That 1984 story, told from the middle of the cold war, imagined that conflict stretching on for 1,000 years. From that perspective, the future’s a dystopia of humans with computer interfaces grafted into their bodies and a constant, pervading atmosphere of paranoia. Cold War, made in 2012 positions it as history. The Doctor (a frantic Matt Smith) has to explain to millennial Clara about how twitchy the whole world was at this time, like it’s something she’ll never experience. Gatiss can hardly be blamed for not predicting world events since writing, but watching in 2018, mid Trump, Putin and Kim Jong un, Cold War feels slightly off target, and Warriors of the Deep closer to the mark.
- Are the Ice Warriors fit for purpose in the 21st century?
In Dalek, it becomes rapidly clear that it only takes one of monocular brutes to destroy the world. The Ice Warriors, best known for their lumbering gait and getting woozy in the heat, are not as formidable. They’re the first classic series monster which has had to be completely reimagined for the new series; a hulking great turtle was never going to be able to sneak up on anyone in the cramped conditions of a submarine. So this new breed of Ice Warrior can unexpectedly jump out of his armour and scuttle about the place naked. Which leads to the question…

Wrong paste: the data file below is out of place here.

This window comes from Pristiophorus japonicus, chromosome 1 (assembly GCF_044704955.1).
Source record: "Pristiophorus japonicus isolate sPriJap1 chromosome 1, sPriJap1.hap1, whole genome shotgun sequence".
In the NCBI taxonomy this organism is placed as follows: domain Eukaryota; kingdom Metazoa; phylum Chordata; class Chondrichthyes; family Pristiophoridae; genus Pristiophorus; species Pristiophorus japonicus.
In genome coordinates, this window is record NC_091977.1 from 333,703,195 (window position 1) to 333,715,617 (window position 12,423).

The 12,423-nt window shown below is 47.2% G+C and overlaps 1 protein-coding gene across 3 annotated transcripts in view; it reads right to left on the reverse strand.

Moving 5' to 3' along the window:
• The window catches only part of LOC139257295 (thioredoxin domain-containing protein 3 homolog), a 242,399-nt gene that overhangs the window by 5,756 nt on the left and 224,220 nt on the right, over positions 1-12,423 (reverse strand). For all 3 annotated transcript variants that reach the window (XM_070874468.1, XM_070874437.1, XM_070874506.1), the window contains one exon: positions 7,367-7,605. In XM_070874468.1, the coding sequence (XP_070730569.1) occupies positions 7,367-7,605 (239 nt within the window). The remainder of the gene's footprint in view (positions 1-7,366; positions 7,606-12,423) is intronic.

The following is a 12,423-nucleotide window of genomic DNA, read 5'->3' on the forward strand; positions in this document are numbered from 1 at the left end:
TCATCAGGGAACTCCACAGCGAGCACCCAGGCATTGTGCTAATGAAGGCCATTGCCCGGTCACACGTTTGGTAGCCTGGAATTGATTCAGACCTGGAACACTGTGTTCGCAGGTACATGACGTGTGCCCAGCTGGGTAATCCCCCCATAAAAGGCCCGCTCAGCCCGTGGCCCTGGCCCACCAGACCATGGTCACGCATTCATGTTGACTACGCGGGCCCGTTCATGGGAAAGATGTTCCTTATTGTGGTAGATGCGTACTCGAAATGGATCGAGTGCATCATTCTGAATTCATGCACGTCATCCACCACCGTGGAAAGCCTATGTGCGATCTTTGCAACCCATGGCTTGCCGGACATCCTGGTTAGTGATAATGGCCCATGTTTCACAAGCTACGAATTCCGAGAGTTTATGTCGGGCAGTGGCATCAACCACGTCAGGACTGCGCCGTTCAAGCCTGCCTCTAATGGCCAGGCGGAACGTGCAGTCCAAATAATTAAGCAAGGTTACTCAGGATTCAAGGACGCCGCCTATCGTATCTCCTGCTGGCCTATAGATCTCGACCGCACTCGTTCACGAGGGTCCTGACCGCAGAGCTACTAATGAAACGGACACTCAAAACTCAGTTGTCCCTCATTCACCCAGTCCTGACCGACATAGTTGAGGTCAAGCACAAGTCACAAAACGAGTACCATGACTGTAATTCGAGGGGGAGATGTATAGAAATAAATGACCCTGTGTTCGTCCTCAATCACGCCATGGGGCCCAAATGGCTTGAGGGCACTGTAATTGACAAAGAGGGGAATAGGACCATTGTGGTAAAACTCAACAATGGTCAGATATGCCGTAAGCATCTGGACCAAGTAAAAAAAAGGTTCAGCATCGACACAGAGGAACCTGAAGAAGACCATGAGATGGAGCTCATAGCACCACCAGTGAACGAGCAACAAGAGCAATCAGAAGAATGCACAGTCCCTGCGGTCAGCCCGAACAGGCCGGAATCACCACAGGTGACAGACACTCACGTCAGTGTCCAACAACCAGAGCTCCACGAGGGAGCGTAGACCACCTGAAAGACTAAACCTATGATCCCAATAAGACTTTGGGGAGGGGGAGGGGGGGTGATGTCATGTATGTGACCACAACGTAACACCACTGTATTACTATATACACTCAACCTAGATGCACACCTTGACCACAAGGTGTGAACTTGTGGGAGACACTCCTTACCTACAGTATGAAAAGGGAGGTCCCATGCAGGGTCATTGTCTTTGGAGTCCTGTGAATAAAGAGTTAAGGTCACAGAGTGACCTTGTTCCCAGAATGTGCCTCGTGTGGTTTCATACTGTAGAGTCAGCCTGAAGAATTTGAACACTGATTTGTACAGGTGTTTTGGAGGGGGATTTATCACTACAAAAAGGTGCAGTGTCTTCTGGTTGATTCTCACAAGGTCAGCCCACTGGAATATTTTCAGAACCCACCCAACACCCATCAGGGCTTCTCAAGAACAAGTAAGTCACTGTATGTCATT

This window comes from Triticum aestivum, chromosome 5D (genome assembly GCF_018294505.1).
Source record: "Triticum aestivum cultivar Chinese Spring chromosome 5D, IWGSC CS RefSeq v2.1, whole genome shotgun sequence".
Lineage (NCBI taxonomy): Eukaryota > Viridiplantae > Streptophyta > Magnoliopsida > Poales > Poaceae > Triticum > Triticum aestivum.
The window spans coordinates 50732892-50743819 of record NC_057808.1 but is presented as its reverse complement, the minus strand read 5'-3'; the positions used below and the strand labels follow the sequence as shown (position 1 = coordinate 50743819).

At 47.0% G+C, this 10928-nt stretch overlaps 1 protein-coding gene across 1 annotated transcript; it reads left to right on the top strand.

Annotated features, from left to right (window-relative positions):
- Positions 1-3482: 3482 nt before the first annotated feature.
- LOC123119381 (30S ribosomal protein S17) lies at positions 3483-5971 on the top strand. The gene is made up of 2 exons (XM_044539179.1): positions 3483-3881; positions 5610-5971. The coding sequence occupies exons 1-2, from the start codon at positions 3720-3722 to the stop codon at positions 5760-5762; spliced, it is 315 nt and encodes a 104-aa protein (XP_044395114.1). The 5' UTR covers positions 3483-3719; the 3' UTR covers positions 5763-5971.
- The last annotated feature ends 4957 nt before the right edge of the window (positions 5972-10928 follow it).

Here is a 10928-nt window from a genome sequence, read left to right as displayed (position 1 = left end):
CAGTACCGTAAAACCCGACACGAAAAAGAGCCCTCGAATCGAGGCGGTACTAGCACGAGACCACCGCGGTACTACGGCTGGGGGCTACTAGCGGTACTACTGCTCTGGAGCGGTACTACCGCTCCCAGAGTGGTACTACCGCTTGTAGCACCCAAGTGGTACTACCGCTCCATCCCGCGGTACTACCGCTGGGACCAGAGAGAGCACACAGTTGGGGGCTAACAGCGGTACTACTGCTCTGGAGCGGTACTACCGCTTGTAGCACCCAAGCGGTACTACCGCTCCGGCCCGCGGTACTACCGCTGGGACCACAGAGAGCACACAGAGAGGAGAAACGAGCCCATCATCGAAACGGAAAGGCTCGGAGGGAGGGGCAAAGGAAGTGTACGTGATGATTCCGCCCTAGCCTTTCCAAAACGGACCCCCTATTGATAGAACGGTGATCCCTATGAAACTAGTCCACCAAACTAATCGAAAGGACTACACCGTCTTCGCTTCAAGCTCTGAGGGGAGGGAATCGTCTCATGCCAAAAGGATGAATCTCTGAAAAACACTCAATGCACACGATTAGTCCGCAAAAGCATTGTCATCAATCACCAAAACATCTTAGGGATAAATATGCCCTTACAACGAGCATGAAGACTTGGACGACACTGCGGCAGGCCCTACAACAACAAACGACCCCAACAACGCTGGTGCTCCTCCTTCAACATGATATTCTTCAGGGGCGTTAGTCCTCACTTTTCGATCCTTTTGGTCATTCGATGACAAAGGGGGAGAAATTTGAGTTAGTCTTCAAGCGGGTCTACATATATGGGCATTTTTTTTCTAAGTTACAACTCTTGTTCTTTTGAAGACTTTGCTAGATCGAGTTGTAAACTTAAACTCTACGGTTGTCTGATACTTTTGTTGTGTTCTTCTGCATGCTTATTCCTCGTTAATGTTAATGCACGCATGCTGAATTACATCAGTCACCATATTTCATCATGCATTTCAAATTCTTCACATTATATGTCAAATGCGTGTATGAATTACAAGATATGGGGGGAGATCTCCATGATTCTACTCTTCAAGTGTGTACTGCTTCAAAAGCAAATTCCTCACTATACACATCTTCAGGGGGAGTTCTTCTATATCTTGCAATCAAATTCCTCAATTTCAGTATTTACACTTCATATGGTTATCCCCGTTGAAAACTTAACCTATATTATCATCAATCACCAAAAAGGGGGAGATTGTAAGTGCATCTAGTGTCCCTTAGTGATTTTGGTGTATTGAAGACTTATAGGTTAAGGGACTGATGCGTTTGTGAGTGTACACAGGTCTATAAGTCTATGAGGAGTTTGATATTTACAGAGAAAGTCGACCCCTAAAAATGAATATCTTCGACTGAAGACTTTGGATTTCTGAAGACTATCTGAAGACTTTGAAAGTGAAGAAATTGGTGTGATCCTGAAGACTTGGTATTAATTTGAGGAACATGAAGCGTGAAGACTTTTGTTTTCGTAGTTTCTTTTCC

- Just how naked is Skaldak?
The camera modestly keeps its gaze above the chest, so thankfully we are never subjected to the sight of his mighty Martian wang. Presumably, it would have been too Carry On to see a reverse shot of his green arse running down an underwater corridor.
- Have we had enough of the Doctor vs old soldier trope?
Skaldak (Spencer Wilding, voiced by Nicholas Briggs) is not any old Ice Warrior, but the biggest, baddest of the lot. He’s a battle-hardened solider and not someone you mess around with. It’s a familiar situation for Matt Smith’s bandy legged Doctor, who often came across solitary remnants of old conflicts, pressing on with hostilities although the main show has moved on, as in A Town Called Mercy and The God Complex. On each occasion, it was important to compare the Doctor to the grizzled, damaged war veteran he was combatting, so, naturally enough that happens here too. To ram home the point, the Doctor even salutes him at the end, to acknowledge his magnanimous decision not to blow everyone up. While I’m on the subject…